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The traditional hungarian shepherd food
The name “gulyás” comes from hungarian language and it means neatherd, herdsmen, shepherd. “Gulya” means herd of cattle.

This delicious dish known as gulyas (goulash) can be traced back in time till the medieval period, when the hungarian neatherd in the Puszta (Pannonian Steppe) prepaired it on the open fire. At that time, the main ingredients were beef meat (as it was the only one they had) and as vegetables, lots of herbs and wild roots found while they grazed their herds of cattle.

Always on the move, the neatherds didn’t cook everyday, so the gulyas was a good way to keep food for few days. Because the beef meat and bones and the wild roots needed to be cooked for long time on the fire, in the end the gulyas had a thick and gelatinous consistency and it could be preserved for longer periods.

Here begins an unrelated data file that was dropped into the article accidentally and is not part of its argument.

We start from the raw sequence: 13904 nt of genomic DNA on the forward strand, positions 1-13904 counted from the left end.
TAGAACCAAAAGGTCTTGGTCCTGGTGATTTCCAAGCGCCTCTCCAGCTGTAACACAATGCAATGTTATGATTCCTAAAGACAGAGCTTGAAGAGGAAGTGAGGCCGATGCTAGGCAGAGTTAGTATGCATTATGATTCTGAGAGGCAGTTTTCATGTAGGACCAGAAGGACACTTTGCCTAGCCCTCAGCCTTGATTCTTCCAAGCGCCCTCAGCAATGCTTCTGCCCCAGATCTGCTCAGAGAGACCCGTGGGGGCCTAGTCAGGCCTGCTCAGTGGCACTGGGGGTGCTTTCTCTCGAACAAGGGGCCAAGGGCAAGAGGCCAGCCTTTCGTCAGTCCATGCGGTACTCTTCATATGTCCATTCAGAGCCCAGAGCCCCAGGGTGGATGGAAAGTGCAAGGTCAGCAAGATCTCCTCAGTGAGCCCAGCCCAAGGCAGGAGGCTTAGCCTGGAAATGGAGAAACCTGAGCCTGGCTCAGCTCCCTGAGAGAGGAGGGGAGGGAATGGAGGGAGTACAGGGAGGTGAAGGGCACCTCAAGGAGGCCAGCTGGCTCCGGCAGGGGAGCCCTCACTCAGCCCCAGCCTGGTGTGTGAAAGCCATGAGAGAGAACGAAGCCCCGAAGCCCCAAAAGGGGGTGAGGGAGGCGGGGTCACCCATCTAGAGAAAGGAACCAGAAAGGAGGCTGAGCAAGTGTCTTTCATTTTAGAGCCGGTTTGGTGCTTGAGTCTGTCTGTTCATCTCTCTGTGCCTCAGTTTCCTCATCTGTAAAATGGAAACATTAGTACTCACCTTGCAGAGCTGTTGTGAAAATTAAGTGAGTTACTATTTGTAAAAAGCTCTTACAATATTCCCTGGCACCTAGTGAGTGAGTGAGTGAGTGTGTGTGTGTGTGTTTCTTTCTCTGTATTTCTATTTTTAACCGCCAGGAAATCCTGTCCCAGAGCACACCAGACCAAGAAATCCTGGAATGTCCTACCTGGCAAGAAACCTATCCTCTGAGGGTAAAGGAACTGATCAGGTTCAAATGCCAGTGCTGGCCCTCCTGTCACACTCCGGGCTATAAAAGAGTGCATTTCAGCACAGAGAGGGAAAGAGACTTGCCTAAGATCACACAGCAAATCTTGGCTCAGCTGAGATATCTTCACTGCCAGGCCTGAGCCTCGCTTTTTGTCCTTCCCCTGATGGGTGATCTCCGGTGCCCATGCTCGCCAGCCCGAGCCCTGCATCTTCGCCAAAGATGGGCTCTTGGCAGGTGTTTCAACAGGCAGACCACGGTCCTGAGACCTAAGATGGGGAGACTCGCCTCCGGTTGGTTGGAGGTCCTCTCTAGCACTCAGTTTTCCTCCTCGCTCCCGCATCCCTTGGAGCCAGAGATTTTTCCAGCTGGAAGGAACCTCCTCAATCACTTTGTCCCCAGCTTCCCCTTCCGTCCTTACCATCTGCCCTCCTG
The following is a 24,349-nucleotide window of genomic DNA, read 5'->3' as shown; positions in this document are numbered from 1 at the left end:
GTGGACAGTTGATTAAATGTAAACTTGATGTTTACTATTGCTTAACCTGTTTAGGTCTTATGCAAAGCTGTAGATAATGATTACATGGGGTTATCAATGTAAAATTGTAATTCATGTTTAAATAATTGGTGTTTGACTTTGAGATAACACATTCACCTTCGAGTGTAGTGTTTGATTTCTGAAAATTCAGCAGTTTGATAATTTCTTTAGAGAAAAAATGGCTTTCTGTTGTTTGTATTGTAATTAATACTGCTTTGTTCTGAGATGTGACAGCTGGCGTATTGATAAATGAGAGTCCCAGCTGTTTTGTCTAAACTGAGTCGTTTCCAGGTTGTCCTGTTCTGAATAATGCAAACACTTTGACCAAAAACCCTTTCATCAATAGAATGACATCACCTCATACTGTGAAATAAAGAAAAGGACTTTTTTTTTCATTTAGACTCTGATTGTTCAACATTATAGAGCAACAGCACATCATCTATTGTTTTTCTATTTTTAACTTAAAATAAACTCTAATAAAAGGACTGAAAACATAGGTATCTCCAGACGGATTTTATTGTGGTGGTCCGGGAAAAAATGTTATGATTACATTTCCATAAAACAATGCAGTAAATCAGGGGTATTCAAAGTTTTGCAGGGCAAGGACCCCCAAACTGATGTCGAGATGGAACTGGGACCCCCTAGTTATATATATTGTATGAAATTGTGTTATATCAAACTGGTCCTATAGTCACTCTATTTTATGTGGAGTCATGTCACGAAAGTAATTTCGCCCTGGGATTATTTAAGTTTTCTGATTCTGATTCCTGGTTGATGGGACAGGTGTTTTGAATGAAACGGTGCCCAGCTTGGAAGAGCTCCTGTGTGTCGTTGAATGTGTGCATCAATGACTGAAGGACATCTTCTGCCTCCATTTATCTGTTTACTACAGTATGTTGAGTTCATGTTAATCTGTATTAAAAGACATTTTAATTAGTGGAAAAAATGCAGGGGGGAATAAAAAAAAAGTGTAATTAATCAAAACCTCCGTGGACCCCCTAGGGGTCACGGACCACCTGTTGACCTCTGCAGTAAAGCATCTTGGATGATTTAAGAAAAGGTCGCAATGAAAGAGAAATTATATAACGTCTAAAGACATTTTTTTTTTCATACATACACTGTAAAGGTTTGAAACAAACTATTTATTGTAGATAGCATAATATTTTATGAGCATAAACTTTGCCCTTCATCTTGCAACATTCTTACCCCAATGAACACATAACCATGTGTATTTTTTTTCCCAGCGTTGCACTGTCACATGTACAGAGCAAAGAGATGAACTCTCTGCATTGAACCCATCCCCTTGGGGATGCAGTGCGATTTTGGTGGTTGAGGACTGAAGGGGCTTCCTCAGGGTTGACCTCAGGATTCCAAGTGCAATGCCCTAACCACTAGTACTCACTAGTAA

In time, the Gulyas spread over Central Europe and today this dish has many variations as soup and stew, in which different veggetables and meat are used. In old times, paprika, which nowadays is one of the main spices to seasone the gulyas, was not used until the 16th century, as well as the potatoes, which were unknown in the original receipe.

The most used ingredients in a good goulash prepaired in these days are: meat (beef, veal, pork, lamb) – shank, shin or shoulder – usualy cut into chunks, carrot, parsley root, celery, potatoes, onions, cayenne, red paprika, garlic, caraway seeds, bay leaf, thyme, salt, pepper, and stock to simmer the gulyas.